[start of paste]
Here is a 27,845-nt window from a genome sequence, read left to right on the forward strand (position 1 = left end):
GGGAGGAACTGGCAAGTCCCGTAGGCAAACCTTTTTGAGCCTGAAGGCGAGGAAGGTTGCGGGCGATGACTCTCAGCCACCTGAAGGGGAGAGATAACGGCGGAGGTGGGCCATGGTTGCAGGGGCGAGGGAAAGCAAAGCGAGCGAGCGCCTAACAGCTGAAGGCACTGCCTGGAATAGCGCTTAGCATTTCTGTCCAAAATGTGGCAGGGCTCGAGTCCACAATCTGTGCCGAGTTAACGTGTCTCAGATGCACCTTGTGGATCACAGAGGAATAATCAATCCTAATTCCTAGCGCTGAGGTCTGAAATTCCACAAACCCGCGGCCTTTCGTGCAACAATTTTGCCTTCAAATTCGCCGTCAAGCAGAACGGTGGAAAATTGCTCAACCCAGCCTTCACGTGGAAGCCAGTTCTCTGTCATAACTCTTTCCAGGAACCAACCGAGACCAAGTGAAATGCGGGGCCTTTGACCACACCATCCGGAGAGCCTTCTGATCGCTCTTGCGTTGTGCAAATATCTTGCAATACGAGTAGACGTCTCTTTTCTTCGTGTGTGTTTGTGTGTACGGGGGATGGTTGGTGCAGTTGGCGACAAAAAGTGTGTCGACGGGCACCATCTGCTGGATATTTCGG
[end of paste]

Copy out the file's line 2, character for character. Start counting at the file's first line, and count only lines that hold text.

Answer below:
GGGAGGAACTGGCAAGTCCCGTAGGCAAACCTTTTTGAGCCTGAAGGCGAGGAAGGTTGCGGGCGATGACTCTCAGCCACCTGAAGGGGAGAGATAACGGCGGAGGTGGGCCATGGTTGCAGGGGCGAGGGAAAGCAAAGCGAGCGAGCGCCTAACAGCTGAAGGCACTGCCTGGAATAGCGCTTAGCATTTCTGTCCAAAATGTGGCAGGGCTCGAGTCCACAATCTGTGCCGAGTTAACGTGTCTCAGATGCACCTTGTGGATCACAGAGGAATAATCAATCCTAATTCCTAGCGCTGAGGTCTGAAATTCCACAAACCCGCGGCCTTTCGTGCAACAATTTTGCCTTCAAATTCGCCGTCAAGCAGAACGGTGGAAAATTGCTCAACCCAGCCTTCACGTGGAAGCCAGTTCTCTGTCATAACTCTTTCCAGGAACCAACCGAGACCAAGTGAAATGCGGGGCCTTTGACCACACCATCCGGAGAGCCTTCTGATCGCTCTTGCGTTGTGCAAATATCTTGCAATACGAGTAGACGTCTCTTTTCTTCGTGTGTGTTTGTGTGTACGGGGGATGGTTGGTGCAGTTGGCGACAAAAAGTGTGTCGACGGGCACCATCTGCTGGATATTTCGG